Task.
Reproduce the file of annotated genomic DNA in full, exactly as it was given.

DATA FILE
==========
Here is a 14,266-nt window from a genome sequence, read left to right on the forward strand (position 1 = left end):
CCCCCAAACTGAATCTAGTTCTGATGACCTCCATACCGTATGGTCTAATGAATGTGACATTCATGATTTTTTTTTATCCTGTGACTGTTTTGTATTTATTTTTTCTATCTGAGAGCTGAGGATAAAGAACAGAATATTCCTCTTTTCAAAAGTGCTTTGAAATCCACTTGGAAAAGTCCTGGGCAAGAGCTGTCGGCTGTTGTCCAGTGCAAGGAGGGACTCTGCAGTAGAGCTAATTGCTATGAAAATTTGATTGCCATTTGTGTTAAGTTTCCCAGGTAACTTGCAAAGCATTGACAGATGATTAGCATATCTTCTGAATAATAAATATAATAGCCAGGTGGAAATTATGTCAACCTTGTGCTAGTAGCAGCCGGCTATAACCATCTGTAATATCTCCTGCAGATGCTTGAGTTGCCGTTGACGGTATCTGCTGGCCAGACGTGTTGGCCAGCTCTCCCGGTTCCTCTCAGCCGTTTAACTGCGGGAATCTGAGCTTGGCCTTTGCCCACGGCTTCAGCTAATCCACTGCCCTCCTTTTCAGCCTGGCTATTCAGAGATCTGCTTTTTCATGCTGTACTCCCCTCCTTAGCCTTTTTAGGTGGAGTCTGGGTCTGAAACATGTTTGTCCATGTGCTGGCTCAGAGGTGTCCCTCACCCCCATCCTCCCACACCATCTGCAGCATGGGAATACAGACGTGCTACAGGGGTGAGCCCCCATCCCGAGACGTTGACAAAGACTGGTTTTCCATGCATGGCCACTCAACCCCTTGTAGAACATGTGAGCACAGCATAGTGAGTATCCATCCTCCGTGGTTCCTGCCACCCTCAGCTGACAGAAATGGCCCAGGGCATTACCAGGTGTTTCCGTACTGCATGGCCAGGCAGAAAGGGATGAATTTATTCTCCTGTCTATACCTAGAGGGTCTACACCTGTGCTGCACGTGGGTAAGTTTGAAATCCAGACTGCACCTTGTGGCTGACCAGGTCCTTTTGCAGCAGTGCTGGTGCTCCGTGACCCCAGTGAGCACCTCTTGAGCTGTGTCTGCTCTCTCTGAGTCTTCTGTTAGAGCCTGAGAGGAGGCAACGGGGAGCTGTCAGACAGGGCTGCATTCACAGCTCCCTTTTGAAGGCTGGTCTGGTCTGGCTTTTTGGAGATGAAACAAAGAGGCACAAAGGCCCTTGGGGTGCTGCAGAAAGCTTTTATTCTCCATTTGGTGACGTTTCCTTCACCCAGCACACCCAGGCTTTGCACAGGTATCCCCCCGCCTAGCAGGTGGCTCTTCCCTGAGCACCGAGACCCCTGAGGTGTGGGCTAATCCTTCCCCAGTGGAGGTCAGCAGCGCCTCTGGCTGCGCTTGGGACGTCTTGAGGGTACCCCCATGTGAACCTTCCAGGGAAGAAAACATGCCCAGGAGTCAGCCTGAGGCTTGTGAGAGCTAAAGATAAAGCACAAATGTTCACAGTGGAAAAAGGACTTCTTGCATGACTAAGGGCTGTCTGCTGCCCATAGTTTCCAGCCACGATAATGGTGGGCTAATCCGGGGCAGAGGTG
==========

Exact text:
Here is a 14,266-nt window from a genome sequence, read left to right on the forward strand (position 1 = left end):
CCCCCAAACTGAATCTAGTTCTGATGACCTCCATACCGTATGGTCTAATGAATGTGACATTCATGATTTTTTTTTATCCTGTGACTGTTTTGTATTTATTTTTTCTATCTGAGAGCTGAGGATAAAGAACAGAATATTCCTCTTTTCAAAAGTGCTTTGAAATCCACTTGGAAAAGTCCTGGGCAAGAGCTGTCGGCTGTTGTCCAGTGCAAGGAGGGACTCTGCAGTAGAGCTAATTGCTATGAAAATTTGATTGCCATTTGTGTTAAGTTTCCCAGGTAACTTGCAAAGCATTGACAGATGATTAGCATATCTTCTGAATAATAAATATAATAGCCAGGTGGAAATTATGTCAACCTTGTGCTAGTAGCAGCCGGCTATAACCATCTGTAATATCTCCTGCAGATGCTTGAGTTGCCGTTGACGGTATCTGCTGGCCAGACGTGTTGGCCAGCTCTCCCGGTTCCTCTCAGCCGTTTAACTGCGGGAATCTGAGCTTGGCCTTTGCCCACGGCTTCAGCTAATCCACTGCCCTCCTTTTCAGCCTGGCTATTCAGAGATCTGCTTTTTCATGCTGTACTCCCCTCCTTAGCCTTTTTAGGTGGAGTCTGGGTCTGAAACATGTTTGTCCATGTGCTGGCTCAGAGGTGTCCCTCACCCCCATCCTCCCACACCATCTGCAGCATGGGAATACAGACGTGCTACAGGGGTGAGCCCCCATCCCGAGACGTTGACAAAGACTGGTTTTCCATGCATGGCCACTCAACCCCTTGTAGAACATGTGAGCACAGCATAGTGAGTATCCATCCTCCGTGGTTCCTGCCACCCTCAGCTGACAGAAATGGCCCAGGGCATTACCAGGTGTTTCCGTACTGCATGGCCAGGCAGAAAGGGATGAATTTATTCTCCTGTCTATACCTAGAGGGTCTACACCTGTGCTGCACGTGGGTAAGTTTGAAATCCAGACTGCACCTTGTGGCTGACCAGGTCCTTTTGCAGCAGTGCTGGTGCTCCGTGACCCCAGTGAGCACCTCTTGAGCTGTGTCTGCTCTCTCTGAGTCTTCTGTTAGAGCCTGAGAGGAGGCAACGGGGAGCTGTCAGACAGGGCTGCATTCACAGCTCCCTTTTGAAGGCTGGTCTGGTCTGGCTTTTTGGAGATGAAACAAAGAGGCACAAAGGCCCTTGGGGTGCTGCAGAAAGCTTTTATTCTCCATTTGGTGACGTTTCCTTCACCCAGCACACCCAGGCTTTGCACAGGTATCCCCCCGCCTAGCAGGTGGCTCTTCCCTGAGCACCGAGACCCCTGAGGTGTGGGCTAATCCTTCCCCAGTGGAGGTCAGCAGCGCCTCTGGCTGCGCTTGGGACGTCTTGAGGGTACCCCCATGTGAACCTTCCAGGGAAGAAAACATGCCCAGGAGTCAGCCTGAGGCTTGTGAGAGCTAAAGATAAAGCACAAATGTTCACAGTGGAAAAAGGACTTCTTGCATGACTAAGGGCTGTCTGCTGCCCATAGTTTCCAGCCACGATAATGGTGGGCTAATCCGGGGCAGAGGTG